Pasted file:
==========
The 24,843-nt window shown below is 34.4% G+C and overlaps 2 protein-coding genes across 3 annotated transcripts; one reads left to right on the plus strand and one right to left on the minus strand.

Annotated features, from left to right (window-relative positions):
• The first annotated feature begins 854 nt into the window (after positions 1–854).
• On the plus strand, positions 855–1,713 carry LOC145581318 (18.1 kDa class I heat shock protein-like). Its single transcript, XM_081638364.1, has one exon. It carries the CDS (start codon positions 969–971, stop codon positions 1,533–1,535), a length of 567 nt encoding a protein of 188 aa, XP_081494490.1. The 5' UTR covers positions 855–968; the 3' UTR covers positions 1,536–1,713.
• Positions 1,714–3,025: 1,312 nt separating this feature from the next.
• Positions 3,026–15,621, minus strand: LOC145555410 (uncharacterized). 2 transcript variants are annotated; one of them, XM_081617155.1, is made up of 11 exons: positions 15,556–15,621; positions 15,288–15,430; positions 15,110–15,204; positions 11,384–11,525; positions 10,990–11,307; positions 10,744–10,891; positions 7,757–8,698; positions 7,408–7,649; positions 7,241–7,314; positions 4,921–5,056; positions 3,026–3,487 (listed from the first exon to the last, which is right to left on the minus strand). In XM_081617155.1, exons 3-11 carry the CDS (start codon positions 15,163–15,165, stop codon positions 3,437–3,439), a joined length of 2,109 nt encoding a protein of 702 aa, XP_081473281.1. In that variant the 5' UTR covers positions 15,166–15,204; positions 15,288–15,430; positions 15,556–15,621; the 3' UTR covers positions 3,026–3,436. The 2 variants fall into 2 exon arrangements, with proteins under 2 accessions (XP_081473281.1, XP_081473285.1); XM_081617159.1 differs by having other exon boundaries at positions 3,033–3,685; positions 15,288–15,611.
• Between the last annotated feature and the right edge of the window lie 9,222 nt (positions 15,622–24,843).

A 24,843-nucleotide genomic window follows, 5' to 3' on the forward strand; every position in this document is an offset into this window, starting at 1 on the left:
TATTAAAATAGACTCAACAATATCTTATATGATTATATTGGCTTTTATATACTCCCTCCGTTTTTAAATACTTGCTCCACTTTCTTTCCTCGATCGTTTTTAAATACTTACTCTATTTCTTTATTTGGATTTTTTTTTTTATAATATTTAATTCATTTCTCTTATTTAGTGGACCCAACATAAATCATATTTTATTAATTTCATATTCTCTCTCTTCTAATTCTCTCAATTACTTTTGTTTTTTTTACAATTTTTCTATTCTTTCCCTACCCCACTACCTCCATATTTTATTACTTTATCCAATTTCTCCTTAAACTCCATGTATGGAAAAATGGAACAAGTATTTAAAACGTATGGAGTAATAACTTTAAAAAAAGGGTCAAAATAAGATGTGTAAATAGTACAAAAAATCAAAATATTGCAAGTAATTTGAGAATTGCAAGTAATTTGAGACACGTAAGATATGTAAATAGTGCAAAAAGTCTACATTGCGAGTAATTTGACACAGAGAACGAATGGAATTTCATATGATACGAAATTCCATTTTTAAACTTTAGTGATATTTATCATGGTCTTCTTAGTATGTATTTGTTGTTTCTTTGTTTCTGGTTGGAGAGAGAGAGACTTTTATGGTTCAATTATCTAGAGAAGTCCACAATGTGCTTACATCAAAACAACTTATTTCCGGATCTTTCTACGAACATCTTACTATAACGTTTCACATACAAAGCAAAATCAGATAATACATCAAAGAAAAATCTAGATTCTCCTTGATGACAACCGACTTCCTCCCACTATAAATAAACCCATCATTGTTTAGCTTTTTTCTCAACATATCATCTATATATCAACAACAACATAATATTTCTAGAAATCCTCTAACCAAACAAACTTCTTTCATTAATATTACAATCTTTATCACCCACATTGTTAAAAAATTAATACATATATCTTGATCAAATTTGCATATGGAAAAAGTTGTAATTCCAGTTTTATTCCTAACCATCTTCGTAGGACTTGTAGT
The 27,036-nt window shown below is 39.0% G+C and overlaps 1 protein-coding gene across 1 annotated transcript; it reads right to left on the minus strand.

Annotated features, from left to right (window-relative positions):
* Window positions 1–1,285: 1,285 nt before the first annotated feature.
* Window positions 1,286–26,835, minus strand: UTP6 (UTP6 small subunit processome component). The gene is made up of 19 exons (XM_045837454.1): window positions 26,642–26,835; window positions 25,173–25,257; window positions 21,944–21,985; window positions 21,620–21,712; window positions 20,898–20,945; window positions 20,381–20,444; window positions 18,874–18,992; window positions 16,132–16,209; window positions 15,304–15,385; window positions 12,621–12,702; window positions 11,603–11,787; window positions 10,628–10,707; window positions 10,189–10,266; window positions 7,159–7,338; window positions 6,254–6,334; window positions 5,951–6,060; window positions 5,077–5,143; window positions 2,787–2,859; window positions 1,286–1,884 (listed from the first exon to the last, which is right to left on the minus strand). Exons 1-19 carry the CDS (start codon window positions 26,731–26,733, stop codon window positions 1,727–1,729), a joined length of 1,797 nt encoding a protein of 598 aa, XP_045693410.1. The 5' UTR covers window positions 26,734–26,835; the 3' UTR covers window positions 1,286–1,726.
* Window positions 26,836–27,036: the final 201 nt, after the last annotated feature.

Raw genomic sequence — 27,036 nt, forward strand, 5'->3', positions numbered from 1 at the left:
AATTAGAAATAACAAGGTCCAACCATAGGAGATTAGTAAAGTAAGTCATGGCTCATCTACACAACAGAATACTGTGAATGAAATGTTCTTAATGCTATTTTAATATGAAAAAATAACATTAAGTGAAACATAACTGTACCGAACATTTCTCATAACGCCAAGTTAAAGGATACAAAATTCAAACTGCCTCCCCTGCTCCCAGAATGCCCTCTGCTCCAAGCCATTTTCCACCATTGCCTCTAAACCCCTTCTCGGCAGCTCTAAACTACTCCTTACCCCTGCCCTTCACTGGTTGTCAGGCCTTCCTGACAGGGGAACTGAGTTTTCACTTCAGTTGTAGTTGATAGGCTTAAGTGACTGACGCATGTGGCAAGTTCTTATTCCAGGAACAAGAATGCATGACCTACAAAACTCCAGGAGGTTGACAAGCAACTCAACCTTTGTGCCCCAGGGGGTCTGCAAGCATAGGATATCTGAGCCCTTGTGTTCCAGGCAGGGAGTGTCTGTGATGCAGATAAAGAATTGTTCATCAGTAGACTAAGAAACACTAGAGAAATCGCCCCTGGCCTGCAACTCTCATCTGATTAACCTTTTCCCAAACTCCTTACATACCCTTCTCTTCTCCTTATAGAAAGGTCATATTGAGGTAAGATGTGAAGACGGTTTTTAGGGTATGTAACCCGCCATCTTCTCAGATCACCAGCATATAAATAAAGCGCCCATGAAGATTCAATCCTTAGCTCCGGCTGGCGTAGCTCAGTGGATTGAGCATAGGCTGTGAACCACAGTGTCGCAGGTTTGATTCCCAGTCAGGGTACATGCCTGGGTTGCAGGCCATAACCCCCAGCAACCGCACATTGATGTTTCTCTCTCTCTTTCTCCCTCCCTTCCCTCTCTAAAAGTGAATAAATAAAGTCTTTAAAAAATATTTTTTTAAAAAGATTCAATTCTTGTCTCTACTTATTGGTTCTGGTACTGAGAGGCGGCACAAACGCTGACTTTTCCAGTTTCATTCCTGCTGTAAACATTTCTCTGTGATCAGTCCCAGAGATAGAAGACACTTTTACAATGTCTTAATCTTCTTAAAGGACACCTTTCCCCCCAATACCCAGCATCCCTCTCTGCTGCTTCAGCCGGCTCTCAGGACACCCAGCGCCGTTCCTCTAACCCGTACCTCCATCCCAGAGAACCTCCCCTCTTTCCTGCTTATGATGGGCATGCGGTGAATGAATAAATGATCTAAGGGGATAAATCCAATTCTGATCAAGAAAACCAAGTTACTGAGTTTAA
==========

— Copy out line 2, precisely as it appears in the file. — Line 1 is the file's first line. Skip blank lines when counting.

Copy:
Annotated features, from left to right (window-relative positions):